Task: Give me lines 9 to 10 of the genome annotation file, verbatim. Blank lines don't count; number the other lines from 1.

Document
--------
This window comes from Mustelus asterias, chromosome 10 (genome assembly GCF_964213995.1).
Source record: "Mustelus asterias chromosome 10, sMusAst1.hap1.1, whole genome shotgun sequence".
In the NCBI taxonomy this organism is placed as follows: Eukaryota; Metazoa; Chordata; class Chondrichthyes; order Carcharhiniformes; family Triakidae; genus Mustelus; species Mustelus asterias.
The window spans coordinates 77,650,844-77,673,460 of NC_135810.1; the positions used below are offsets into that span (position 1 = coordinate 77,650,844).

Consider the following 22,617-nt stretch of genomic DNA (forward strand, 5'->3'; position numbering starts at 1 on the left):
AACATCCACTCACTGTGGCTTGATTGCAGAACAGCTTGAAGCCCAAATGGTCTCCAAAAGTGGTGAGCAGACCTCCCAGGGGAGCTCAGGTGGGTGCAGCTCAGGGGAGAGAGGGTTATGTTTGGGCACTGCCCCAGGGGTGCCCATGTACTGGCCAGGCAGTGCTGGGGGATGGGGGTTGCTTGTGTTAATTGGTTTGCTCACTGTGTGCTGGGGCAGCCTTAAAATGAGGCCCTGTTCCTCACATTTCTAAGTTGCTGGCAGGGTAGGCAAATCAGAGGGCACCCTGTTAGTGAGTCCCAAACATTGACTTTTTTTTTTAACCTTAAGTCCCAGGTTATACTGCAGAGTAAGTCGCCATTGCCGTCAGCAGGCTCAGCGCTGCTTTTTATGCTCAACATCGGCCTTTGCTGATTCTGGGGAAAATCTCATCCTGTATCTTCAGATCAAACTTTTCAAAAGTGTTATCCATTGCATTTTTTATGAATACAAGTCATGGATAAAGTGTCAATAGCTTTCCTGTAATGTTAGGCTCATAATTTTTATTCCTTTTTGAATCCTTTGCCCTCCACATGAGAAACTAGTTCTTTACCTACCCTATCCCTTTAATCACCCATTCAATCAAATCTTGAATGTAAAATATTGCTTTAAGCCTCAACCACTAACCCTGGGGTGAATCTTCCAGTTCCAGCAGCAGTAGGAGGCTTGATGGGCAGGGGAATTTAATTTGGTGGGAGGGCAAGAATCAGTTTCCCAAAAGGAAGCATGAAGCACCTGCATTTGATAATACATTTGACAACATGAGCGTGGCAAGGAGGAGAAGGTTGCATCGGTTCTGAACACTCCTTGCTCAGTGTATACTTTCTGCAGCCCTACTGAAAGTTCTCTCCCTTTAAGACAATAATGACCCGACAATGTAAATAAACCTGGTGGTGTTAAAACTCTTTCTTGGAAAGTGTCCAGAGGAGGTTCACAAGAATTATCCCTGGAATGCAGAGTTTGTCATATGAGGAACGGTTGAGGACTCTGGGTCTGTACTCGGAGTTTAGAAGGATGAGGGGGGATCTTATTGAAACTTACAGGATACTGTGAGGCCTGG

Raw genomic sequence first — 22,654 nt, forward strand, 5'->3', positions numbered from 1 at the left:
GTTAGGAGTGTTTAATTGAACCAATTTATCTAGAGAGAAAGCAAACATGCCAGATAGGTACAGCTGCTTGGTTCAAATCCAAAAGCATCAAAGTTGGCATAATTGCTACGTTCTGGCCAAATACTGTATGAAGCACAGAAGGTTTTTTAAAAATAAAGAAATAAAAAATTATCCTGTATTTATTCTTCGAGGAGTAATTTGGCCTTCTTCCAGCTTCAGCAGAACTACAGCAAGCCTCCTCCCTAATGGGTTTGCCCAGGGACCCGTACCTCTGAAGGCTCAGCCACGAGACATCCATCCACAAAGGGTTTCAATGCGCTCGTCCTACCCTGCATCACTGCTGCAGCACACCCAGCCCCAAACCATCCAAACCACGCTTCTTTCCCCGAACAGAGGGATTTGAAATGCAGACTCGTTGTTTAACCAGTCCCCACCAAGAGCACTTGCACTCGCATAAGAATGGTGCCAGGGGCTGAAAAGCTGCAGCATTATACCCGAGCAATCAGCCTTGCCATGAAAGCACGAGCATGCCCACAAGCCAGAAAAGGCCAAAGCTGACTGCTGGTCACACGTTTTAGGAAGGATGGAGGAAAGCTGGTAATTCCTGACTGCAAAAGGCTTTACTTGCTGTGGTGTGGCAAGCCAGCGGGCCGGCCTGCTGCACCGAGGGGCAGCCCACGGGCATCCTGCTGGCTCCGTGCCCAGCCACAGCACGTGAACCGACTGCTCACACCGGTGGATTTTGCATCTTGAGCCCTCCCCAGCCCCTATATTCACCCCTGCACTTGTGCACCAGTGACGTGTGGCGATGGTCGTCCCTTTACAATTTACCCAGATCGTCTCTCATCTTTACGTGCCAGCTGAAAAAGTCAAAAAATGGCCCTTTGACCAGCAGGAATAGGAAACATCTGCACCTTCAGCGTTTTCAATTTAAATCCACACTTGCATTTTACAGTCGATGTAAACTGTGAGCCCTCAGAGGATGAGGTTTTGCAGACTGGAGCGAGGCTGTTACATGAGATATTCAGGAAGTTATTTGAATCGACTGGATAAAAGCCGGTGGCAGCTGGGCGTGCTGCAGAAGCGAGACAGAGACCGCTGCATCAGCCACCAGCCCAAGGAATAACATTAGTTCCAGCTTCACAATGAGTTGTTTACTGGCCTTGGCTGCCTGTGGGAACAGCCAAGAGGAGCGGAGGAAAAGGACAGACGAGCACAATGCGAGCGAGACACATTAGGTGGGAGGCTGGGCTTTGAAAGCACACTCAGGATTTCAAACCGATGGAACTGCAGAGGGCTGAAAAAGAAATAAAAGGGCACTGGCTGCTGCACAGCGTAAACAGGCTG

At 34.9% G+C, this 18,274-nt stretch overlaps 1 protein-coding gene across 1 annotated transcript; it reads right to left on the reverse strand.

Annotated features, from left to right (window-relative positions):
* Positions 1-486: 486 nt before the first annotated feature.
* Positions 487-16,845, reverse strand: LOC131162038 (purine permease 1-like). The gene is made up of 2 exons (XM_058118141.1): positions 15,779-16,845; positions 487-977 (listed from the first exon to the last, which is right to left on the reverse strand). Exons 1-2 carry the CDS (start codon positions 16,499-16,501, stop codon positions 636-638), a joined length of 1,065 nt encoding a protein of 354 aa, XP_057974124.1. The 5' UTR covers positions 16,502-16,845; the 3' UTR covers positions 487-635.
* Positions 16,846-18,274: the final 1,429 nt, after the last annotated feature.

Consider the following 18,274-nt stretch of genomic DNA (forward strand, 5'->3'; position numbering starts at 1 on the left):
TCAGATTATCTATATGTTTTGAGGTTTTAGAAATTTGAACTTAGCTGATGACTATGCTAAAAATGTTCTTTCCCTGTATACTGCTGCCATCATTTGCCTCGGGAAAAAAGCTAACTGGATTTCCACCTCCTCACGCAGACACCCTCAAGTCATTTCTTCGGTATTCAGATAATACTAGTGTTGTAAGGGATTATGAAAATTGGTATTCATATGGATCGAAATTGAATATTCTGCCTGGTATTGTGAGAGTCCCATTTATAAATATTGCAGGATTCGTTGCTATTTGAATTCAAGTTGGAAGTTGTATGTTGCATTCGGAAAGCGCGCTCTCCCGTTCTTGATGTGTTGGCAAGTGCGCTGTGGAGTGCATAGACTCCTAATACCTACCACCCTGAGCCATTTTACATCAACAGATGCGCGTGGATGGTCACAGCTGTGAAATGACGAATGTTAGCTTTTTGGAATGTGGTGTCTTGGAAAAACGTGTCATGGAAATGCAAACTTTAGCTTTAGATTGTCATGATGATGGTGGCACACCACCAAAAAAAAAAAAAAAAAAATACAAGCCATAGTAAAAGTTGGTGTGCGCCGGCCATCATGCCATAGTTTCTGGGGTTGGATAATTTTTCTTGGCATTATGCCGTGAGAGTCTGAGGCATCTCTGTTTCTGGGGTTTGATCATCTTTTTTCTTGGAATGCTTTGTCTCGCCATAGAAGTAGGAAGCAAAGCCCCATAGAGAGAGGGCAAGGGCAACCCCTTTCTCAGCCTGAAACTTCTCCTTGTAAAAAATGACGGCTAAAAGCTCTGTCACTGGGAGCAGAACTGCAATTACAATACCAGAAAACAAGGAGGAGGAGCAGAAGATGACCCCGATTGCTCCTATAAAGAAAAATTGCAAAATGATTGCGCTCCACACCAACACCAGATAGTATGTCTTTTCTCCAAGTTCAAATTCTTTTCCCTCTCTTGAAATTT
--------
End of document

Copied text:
At 34.9% G+C, this 18,274-nt stretch overlaps 1 protein-coding gene across 1 annotated transcript; it reads right to left on the reverse strand.

Annotated features, from left to right (window-relative positions):